- 2012-2015, Paulo V. Kretly
- 2009-2012, Loren Spendlove
- 2006-2009, Blair J. Packard
- 2004-2006, Lynn Pyper Wallace
Mozambique LDS Statistics (2015)
- Church Membership: 7,943
- Missions: 1
- Temples: 0
- Congregations: 26
- Family History Centers: 2
Helpful Articles about Mozambique
Maputo Missionary Survey
Here are survey responses from Mozambique Maputo RMs, to give you a snapshot into what it’s like to live in the mission.
When did you serve?
- 2015-2017 (Diego)
- 2014-2016 (Max)
- 2013-2015 (Austin)
- 2013-2015 (Tucker)
- 2010-2012 (Josh)
- 2010-2012 (Andre)
- 2008-2010 (Brae)
What areas did you serve in?
- Ezulwini (Swaziland), Maputo and Beira (Mozambique). (Diego)
- Beira and Maputo. (Max)
- Maputo, Manga, Matola, Swaziland. (Austin)
- Beira and Maputo. (Tucker)
- Beira, Manga, Dondo, Maputo, Magoanine. (Josh)
- Dondo, Matola, Manga, Nampula, Maputo. (Andre)
- Magonine, down town Maputo, Matomeio, Beira. I may have badly misspelled the areas. (Brae)
What were some favorite foods?
- Rice and Matapa (basically this delicious dish that they make using coconut and peanuts to go with anything), Chamussas and Bagia (just doughy, deep fried dishes they sell everywhere on the side of the streets). (Diego)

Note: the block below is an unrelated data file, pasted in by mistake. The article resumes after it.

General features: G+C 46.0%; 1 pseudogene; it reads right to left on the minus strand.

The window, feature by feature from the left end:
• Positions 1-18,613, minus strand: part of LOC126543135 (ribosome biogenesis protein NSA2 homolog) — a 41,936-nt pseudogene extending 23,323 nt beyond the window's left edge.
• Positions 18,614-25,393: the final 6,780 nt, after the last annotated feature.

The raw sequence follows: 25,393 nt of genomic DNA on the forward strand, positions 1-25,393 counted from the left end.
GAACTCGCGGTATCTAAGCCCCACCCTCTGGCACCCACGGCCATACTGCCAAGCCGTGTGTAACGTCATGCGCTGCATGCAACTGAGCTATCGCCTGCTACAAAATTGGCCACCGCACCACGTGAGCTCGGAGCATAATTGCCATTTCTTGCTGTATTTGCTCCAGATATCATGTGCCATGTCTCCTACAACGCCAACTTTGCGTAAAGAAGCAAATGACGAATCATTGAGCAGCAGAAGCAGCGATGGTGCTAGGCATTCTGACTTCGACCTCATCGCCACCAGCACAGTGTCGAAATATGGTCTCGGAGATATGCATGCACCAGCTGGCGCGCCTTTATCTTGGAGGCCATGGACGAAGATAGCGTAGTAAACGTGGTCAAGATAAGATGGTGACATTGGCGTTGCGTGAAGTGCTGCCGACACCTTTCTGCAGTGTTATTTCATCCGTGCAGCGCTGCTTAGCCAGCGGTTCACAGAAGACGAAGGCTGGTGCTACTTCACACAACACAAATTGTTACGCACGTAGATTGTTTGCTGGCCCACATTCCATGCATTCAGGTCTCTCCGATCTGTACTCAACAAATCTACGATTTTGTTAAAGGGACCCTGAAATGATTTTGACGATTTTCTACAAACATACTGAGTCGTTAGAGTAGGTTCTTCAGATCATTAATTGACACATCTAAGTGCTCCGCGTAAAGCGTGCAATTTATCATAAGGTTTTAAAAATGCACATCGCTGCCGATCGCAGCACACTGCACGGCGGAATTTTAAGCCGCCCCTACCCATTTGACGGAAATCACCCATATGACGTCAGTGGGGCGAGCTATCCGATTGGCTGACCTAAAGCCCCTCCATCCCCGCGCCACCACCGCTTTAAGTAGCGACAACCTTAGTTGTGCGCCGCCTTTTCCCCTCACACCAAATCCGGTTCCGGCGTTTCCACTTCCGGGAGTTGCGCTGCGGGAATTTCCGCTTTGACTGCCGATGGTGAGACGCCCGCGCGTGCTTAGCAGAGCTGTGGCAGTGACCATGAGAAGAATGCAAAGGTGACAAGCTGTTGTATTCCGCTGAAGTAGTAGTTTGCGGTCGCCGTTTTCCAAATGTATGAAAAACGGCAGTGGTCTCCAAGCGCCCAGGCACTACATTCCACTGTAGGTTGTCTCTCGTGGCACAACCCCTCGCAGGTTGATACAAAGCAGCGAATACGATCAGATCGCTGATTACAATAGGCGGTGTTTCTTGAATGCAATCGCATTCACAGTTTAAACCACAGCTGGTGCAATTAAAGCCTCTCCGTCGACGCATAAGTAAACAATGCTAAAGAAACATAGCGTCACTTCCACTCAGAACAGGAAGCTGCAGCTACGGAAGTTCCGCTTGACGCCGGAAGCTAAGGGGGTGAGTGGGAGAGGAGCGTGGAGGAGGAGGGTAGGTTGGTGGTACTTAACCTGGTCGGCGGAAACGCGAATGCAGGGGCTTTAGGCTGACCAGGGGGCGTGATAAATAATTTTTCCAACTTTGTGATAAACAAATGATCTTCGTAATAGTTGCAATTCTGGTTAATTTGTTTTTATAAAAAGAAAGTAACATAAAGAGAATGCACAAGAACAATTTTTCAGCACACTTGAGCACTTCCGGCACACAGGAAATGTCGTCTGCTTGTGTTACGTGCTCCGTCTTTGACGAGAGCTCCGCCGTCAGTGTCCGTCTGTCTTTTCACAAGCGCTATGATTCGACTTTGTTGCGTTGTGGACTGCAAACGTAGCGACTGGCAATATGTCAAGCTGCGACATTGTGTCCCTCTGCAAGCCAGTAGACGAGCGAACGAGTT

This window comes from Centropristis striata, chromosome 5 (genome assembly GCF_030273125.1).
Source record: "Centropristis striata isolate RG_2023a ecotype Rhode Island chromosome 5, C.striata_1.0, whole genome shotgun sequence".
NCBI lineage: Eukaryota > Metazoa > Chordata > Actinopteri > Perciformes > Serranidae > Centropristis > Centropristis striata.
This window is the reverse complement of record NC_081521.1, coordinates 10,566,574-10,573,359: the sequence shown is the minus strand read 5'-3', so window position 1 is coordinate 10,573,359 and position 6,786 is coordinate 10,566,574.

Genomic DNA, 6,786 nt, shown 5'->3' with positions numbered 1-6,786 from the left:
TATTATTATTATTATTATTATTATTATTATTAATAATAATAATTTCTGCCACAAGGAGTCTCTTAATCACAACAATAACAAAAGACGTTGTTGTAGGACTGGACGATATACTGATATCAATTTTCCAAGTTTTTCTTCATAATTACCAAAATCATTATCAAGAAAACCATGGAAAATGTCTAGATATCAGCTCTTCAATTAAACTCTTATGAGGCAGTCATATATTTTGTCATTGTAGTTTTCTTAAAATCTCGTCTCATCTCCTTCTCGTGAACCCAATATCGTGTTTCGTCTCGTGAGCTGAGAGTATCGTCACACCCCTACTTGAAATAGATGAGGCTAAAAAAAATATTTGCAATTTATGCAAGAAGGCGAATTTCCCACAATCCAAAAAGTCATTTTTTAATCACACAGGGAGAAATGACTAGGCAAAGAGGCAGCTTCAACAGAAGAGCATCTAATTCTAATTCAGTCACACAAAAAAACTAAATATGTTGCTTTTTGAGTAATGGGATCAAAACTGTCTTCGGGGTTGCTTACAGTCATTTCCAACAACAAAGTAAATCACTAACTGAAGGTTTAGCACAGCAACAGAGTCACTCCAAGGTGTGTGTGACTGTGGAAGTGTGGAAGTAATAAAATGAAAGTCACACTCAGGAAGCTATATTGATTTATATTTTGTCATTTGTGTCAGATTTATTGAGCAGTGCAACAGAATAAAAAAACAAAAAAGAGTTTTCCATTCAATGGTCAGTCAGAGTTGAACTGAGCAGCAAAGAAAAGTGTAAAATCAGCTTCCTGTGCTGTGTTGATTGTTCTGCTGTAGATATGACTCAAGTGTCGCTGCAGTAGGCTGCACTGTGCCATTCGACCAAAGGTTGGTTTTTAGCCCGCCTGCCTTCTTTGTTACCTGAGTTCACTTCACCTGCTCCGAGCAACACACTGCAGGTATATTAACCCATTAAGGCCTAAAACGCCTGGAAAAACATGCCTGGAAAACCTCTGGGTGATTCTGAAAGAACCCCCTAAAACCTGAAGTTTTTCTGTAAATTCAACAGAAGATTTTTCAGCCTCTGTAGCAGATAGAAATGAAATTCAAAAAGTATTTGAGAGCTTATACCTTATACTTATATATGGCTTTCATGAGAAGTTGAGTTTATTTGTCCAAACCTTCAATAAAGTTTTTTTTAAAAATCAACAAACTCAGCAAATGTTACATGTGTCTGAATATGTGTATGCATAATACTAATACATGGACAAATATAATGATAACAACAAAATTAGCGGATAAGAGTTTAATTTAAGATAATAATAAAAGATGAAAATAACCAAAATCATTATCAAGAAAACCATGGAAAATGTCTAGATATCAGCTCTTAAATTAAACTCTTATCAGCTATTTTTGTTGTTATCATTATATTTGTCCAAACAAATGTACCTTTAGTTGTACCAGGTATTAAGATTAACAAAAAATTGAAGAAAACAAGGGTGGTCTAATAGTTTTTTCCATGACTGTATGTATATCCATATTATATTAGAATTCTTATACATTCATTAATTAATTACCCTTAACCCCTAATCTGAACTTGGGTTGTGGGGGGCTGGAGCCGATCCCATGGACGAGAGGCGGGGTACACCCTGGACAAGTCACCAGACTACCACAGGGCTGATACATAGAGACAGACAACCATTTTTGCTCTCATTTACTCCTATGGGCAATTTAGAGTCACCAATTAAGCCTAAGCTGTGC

- Matapa, couve, and beans. (Max)
- We didn’t eat with people often due to sanitation and the fact that the people had barely enough to support their children, yet would give us everything they had. But the few times I ate traditional food, I really liked their rice and beans. (Austin)
- Feijoada, chamusa, fried chicken. (Tucker)
- Xima, Matapa, the chicken they make is amazing, piripiri. (Josh)
- Chins com matape. Peixe seco. (Be careful. Cuidado pá) Kasava Coração de boi. Líchia. (Andre)
- Feijoada. (Brae)
What was a funny experience?
- Waiting for an investigator right outside by his front door and calling him, only to put our phone down and hear him making up his excuses not to meet with us. (Diego)
- There are tons of unavoidable interactions with drunk people on weekends that can turn out to be pretty funny. (Max)
- I fell in a water runoff ditch on the side of the road and a year later found that my back was growing a fungus from that water. (Austin)
- We always saw drunk people and they loved speaking English when they got super drunk. One time I challenged them to a foot race. If I won they came to church, if they won I had to buy them a beer. I won, but they never showed up on Sunday… (Josh)